There is evidence that ESX is elevated and modulates EGFR in HNSCC (16). However, a mechanism for ESX dysregulation in HNSCC remains to be elucidated. In this study, miR-124 was demonstrated to bind to two distinct 3′-untranslated region (UTR) sites in the ESX transcript to negatively regulate ESX. Depletion of miR-124 is a frequent event in HNSCC and restoration of miR-124 reduced ESX and EGFR, an ESX-regulated target, in miR-124low/ESXhigh/EGFRhigh SCC15 HNSCC cells. Enforced overexpression of miR-124 was sufficient to promote a pleiotropic antitumor effect in vitro and in vivo, and potentiated the efficacy of EGFR/Her2 tyrosine kinase inhibitor (TKI) in vitro. Recapitulation of EGFR in miR-124–overexpressing HNSCC cells completely blocked the antiproliferative activities of the EGFR/Her2 TKIs. Our work showed that miR-124 regulates the ESX–EGFR signaling axis in HNSCC. Moreover, we provide evidence that delivery of miR-124 may be a novel therapeutic strategy to reduce ESX/EGFR levels and enhance the efficacy of current EGFR/Her2 TKIs in the HNSCC patient population.

Cell lines

SCC15 and CAL27 cells were purchased from the ATCC in 2010. USC-HN2 cells were provided by Dr. Alan L. Epstein (University of Southern California, Los Angeles, CA) in 2012. Human oral keratinocytes (HOK) and neonatal keratinocytes (PK) were purchased from ScienCell Research Laboratories in 2012 and Life Technologies in 2011, respectively. Primary human tonsillar epithelial cells (HTEC) were provided by Dr. John H. Lee (Sanford Health, Sioux Falls, SD) in 2010. SCC15 cells were grown in a 1:1 mixture of Ham's F-12 and DMEM supplemented with 10% FBS, 0.4 μg/mL hydrocortisone, 2 mmol/L l-glutamine, 100 mg/mL streptomycin, and 100 U/mL penicillin. CAL27 cells were grown in DMEM supplemented with 10% FBS, 2 mmol/L l-glutamine, 100 mg/mL streptomycin, and 100 U/mL penicillin. HTEC and PK cells were grown in keratinocyte serum-free medium (Life Technologies) and HOK cells were grown in complete OKM medium (Life Technologies). Cell lines were authenticated using short tandem repeat profiling every 6 months by our research group.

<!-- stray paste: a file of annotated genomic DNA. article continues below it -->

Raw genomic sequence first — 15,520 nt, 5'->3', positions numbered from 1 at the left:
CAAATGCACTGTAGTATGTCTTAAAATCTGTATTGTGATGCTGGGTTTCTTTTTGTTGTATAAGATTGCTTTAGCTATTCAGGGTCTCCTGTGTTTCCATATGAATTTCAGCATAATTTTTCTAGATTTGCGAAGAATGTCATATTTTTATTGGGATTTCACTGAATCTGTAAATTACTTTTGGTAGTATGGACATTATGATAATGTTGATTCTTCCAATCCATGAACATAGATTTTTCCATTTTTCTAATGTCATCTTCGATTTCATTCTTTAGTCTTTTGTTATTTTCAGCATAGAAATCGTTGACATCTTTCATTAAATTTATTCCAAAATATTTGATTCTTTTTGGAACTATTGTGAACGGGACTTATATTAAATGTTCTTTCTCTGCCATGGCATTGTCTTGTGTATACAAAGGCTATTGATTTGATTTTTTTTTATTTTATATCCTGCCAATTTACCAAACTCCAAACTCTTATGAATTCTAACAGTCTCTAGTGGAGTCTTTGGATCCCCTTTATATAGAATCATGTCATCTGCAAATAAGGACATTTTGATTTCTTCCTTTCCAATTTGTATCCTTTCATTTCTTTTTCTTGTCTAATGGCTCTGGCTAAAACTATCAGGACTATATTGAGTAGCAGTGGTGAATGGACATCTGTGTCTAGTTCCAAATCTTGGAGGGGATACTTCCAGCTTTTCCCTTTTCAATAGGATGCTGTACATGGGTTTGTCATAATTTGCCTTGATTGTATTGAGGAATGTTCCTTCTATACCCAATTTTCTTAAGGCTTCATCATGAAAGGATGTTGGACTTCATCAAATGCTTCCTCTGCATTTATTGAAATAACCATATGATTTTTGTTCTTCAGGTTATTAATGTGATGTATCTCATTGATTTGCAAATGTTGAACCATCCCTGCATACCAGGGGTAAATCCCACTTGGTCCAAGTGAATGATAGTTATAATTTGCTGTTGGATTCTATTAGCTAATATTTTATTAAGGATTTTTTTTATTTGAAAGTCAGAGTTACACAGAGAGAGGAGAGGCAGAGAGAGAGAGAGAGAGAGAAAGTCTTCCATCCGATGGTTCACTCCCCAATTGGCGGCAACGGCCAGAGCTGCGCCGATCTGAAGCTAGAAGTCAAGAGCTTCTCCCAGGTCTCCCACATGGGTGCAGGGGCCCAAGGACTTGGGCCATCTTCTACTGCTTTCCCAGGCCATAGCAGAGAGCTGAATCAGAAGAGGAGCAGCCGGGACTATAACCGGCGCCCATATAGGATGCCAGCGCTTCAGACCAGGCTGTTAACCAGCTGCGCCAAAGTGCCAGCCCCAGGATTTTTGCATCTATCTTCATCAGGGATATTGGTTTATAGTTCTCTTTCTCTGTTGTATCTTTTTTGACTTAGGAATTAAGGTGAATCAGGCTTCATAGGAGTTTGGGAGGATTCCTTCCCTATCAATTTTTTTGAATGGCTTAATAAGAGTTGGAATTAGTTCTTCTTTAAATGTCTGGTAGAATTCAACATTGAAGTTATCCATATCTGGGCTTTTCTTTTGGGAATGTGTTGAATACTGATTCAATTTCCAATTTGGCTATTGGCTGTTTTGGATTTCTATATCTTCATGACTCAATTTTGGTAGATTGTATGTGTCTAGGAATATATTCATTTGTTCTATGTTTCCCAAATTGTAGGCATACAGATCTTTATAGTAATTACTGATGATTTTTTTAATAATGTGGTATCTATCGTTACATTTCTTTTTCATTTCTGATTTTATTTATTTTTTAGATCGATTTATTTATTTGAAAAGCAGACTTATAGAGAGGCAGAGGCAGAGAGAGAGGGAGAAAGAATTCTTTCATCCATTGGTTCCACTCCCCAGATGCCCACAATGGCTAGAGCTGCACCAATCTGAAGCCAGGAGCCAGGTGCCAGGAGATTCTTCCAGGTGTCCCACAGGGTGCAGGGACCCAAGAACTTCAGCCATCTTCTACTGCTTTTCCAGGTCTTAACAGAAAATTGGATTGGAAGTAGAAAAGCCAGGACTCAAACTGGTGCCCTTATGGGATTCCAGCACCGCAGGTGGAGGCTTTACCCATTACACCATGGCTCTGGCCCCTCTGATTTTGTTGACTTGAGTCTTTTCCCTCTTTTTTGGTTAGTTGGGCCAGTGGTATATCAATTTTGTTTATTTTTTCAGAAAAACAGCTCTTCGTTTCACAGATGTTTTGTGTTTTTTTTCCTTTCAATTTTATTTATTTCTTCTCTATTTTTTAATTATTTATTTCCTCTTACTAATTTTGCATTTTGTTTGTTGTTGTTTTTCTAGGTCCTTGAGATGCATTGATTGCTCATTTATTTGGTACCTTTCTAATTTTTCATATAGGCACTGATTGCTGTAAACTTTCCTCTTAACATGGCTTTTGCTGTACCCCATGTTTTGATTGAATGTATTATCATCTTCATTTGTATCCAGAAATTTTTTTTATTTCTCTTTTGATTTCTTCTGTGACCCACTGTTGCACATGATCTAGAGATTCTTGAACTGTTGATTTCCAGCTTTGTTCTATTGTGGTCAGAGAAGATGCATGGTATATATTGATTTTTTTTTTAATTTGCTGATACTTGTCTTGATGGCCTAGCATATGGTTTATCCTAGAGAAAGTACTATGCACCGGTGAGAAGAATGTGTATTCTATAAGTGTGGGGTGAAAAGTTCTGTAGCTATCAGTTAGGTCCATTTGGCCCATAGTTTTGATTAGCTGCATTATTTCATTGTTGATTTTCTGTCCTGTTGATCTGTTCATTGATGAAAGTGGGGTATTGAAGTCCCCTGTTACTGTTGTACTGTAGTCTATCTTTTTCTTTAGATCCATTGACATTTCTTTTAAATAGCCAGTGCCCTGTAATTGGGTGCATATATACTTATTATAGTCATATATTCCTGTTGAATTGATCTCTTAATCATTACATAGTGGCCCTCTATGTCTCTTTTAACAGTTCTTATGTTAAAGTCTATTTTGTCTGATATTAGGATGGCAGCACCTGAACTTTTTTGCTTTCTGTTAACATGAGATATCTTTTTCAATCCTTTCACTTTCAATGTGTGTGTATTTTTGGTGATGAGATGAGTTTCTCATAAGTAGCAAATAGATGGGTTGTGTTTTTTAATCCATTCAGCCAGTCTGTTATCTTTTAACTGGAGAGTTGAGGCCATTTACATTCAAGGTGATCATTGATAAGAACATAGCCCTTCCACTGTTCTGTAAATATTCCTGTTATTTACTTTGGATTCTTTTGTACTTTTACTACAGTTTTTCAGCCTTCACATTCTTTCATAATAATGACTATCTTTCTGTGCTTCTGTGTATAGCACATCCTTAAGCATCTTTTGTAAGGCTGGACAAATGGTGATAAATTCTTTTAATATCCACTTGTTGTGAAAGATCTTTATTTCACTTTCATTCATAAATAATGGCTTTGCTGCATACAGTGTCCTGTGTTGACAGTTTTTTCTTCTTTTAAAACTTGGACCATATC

miR-124 expression in HNSCC specimens and cell lines

Twelve primary tumors and paired normal adjacent tissues were collected at The Ohio State University James Cancer Hospital from HNSCC patients at the time of surgical resection between 1997 and 2000. All tissues were diagnosed histologically by a board certified pathologist. Written informed consent, as required by the Institutional Review Board, was obtained from all patients. Collected samples were stored immediately in liquid nitrogen at −80°C until analysis. Total RNA was isolated from the frozen HNSCC tumors and matched normal adjacent tissue with TRizol (Invitrogen). Similarly, total RNA was extracted from HNSCC cells, HTEC, HOK, and PK using TRizol. Expression of miR-124 was determined using the Applied Biosystems 7900HT Fast Real-Time PCR System with a validated TaqMan assay (Applied Biosystems). Gene expression was normalized to RNU48 using the ΔΔCt method.

Luciferase reporter assay

Wild-type ESX-3′UTR was amplified by PCR and ligated into the psiCHECK-2 (Promega). Mutant ESX-3′UTR/psiCHECK-2 was generated using the QuikChange Mutagenesis Kit (Agilent Technologies). H293T cells were transfected with 50 ng of psiCHECK-2 (wild-type or mutant ESX-3′UTR) along with pre–miR-124 or pre–miR-control (100 nmol/L; Life Technologies) using Lipofectamine 2000 (Life Technologies). After 48 hours, cells were washed with PBS, resuspended in the lysis buffer (100 mmol/L potassium phosphate pH 7.8, 0.2% Triton X-100, 0.5 mmol/L dithiothreitol), and measured for Firefly/Renilla luciferase activities in a luminometer using the Dual-Light System (Applied Biosystems). Renilla luciferase activities were normalized to Firefly luciferase activities to control for transfection efficiency.

Generation of stable cell lines

pCMV-MIR (miR-control) and pCMV-MIR containing the precursor miR-124 sequence (miR-124) were purchased from OriGene Technologies, Inc. Endotoxin-free plasmids were transfected into SCC15 and CAL27 cells using Lipofectamine 2000. Stable polyclonal SCC15/miR-control, CAL27/miR-control, SCC15/miR-124, and CAL27/miR-124 cells were generated by selection in neomycin and assessed for miR-124 expression using real-time PCR. SCC15/miR-124 cells were transfected with pBabe or pBabe/EGFR. Polyclonal SCC15/miR-124/vector and SCC15/miR-124/EGFR cells were generated by selection in puromycin. EGFR protein rescue was confirmed using immunoblot analysis.

Immunoblot analysis